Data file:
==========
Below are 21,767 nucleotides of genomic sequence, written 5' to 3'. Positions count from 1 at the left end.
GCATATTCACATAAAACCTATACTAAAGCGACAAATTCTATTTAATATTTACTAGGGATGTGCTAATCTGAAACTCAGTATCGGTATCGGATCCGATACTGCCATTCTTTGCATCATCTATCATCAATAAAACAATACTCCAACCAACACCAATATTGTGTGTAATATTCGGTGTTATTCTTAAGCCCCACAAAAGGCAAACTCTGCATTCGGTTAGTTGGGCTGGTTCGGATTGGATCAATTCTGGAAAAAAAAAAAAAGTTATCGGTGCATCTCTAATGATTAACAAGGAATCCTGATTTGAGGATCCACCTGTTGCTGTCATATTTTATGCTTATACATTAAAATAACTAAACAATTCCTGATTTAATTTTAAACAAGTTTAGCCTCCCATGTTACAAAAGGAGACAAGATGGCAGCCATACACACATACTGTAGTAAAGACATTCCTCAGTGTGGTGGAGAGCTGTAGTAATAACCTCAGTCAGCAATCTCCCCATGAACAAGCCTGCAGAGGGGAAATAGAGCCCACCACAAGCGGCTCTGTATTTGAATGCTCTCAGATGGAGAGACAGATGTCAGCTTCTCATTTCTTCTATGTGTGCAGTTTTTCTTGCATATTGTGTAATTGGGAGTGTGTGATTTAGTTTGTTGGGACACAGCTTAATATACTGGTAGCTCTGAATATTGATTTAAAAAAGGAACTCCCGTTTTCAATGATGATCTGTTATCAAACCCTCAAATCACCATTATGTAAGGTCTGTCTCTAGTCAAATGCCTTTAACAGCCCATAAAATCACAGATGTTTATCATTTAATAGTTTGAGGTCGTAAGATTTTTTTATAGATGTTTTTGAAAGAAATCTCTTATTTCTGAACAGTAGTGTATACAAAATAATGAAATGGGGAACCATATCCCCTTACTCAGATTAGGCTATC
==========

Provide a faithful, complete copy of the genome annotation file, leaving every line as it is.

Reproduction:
Below are 21,767 nucleotides of genomic sequence, written 5' to 3'. Positions count from 1 at the left end.
GCATATTCACATAAAACCTATACTAAAGCGACAAATTCTATTTAATATTTACTAGGGATGTGCTAATCTGAAACTCAGTATCGGTATCGGATCCGATACTGCCATTCTTTGCATCATCTATCATCAATAAAACAATACTCCAACCAACACCAATATTGTGTGTAATATTCGGTGTTATTCTTAAGCCCCACAAAAGGCAAACTCTGCATTCGGTTAGTTGGGCTGGTTCGGATTGGATCAATTCTGGAAAAAAAAAAAAAGTTATCGGTGCATCTCTAATGATTAACAAGGAATCCTGATTTGAGGATCCACCTGTTGCTGTCATATTTTATGCTTATACATTAAAATAACTAAACAATTCCTGATTTAATTTTAAACAAGTTTAGCCTCCCATGTTACAAAAGGAGACAAGATGGCAGCCATACACACATACTGTAGTAAAGACATTCCTCAGTGTGGTGGAGAGCTGTAGTAATAACCTCAGTCAGCAATCTCCCCATGAACAAGCCTGCAGAGGGGAAATAGAGCCCACCACAAGCGGCTCTGTATTTGAATGCTCTCAGATGGAGAGACAGATGTCAGCTTCTCATTTCTTCTATGTGTGCAGTTTTTCTTGCATATTGTGTAATTGGGAGTGTGTGATTTAGTTTGTTGGGACACAGCTTAATATACTGGTAGCTCTGAATATTGATTTAAAAAAGGAACTCCCGTTTTCAATGATGATCTGTTATCAAACCCTCAAATCACCATTATGTAAGGTCTGTCTCTAGTCAAATGCCTTTAACAGCCCATAAAATCACAGATGTTTATCATTTAATAGTTTGAGGTCGTAAGATTTTTTTATAGATGTTTTTGAAAGAAATCTCTTATTTCTGAACAGTAGTGTATACAAAATAATGAAATGGGGAACCATATCCCCTTACTCAGATTAGGCTATC